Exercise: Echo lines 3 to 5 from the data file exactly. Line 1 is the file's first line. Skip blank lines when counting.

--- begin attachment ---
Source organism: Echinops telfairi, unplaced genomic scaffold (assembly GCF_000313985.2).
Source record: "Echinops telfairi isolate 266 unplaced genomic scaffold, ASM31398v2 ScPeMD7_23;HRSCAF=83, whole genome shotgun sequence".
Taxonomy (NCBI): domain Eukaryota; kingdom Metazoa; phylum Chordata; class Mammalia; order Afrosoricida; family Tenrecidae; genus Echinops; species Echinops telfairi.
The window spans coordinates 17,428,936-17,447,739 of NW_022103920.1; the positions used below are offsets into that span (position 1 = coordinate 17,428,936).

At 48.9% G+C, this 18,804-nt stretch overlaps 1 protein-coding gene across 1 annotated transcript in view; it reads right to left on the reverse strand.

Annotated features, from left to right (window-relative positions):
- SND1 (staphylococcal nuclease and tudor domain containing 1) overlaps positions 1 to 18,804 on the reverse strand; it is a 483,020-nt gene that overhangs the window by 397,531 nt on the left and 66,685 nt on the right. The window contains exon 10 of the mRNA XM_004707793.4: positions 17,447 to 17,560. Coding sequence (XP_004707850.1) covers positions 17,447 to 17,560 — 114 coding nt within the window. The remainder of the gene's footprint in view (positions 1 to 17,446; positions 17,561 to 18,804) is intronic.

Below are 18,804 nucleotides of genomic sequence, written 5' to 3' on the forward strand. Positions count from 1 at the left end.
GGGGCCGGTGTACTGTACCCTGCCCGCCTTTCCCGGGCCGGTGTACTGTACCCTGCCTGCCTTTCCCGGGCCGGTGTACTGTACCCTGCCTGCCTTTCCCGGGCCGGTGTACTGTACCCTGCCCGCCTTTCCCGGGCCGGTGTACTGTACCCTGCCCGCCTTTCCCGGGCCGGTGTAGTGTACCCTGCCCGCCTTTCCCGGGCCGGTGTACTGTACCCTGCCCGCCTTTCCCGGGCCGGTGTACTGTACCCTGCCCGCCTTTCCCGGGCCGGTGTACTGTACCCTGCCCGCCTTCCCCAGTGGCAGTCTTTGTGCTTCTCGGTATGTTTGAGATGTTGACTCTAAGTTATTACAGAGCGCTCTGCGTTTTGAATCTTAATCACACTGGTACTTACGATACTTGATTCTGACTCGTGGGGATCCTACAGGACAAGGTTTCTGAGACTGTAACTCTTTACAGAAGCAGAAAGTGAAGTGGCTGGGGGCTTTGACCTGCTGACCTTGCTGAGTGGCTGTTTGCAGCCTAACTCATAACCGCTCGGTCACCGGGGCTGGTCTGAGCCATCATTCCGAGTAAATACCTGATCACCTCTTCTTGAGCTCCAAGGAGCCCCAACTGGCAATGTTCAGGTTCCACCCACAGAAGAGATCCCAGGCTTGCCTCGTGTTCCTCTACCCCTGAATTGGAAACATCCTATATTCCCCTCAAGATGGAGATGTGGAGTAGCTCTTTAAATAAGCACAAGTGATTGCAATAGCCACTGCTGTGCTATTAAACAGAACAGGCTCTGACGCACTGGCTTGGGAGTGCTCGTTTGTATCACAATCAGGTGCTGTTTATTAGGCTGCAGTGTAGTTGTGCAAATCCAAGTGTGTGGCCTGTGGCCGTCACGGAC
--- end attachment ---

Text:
Taxonomy (NCBI): domain Eukaryota; kingdom Metazoa; phylum Chordata; class Mammalia; order Afrosoricida; family Tenrecidae; genus Echinops; species Echinops telfairi.
The window spans coordinates 17,428,936-17,447,739 of NW_022103920.1; the positions used below are offsets into that span (position 1 = coordinate 17,428,936).

At 48.9% G+C, this 18,804-nt stretch overlaps 1 protein-coding gene across 1 annotated transcript in view; it reads right to left on the reverse strand.